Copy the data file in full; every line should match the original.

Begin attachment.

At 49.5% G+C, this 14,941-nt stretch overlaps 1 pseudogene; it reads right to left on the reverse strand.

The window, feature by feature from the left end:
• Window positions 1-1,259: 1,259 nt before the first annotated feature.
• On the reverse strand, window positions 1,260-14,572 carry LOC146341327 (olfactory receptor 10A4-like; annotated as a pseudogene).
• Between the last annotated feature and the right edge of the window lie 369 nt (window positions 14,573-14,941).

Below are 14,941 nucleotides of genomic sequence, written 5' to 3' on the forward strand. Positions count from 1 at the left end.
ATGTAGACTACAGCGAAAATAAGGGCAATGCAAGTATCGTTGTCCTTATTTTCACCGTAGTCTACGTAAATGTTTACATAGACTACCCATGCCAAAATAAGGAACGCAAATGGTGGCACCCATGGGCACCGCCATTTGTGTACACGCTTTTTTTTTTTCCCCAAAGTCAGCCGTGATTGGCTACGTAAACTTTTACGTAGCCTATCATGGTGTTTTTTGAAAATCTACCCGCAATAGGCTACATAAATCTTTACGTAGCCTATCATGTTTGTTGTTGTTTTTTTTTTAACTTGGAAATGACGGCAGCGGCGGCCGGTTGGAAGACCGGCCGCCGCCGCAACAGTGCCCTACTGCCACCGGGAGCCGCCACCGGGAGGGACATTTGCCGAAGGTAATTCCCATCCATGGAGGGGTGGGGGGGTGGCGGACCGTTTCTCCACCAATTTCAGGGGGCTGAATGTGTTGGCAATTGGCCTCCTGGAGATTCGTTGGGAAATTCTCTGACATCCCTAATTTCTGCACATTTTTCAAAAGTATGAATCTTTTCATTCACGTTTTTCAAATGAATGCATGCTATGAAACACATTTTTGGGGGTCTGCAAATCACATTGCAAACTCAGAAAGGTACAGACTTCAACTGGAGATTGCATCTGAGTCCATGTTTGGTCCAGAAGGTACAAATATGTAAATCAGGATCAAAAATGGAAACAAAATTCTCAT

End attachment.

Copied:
At 49.5% G+C, this 14,941-nt stretch overlaps 1 pseudogene; it reads right to left on the reverse strand.

The window, feature by feature from the left end:
• Window positions 1-1,259: 1,259 nt before the first annotated feature.
• On the reverse strand, window positions 1,260-14,572 carry LOC146341327 (olfactory receptor 10A4-like; annotated as a pseudogene).
• Between the last annotated feature and the right edge of the window lie 369 nt (window positions 14,573-14,941).

Below are 14,941 nucleotides of genomic sequence, written 5' to 3' on the forward strand. Positions count from 1 at the left end.
ATGTAGACTACAGCGAAAATAAGGGCAATGCAAGTATCGTTGTCCTTATTTTCACCGTAGTCTACGTAAATGTTTACATAGACTACCCATGCCAAAATAAGGAACGCAAATGGTGGCACCCATGGGCACCGCCATTTGTGTACACGCTTTTTTTTTTTCCCCAAAGTCAGCCGTGATTGGCTACGTAAACTTTTACGTAGCCTATCATGGTGTTTTTTGAAAATCTACCCGCAATAGGCTACATAAATCTTTACGTAGCCTATCATGTTTGTTGTTGTTTTTTTTTTAACTTGGAAATGACGGCAGCGGCGGCCGGTTGGAAGACCGGCCGCCGCCGCAACAGTGCCCTACTGCCACCGGGAGCCGCCACCGGGAGGGACATTTGCCGAAGGTAATTCCCATCCATGGAGGGGTGGGGGGGTGGCGGACCGTTTCTCCACCAATTTCAGGGGGCTGAATGTGTTGGCAATTGGCCTCCTGGAGATTCGTTGGGAAATTCTCTGACATCCCTAATTTCTGCACATTTTTCAAAAGTATGAATCTTTTCATTCACGTTTTTCAAATGAATGCATGCTATGAAACACATTTTTGGGGGTCTGCAAATCACATTGCAAACTCAGAAAGGTACAGACTTCAACTGGAGATTGCATCTGAGTCCATGTTTGGTCCAGAAGGTACAAATATGTAAATCAGGATCAAAAATGGAAACAAAATTCTCAT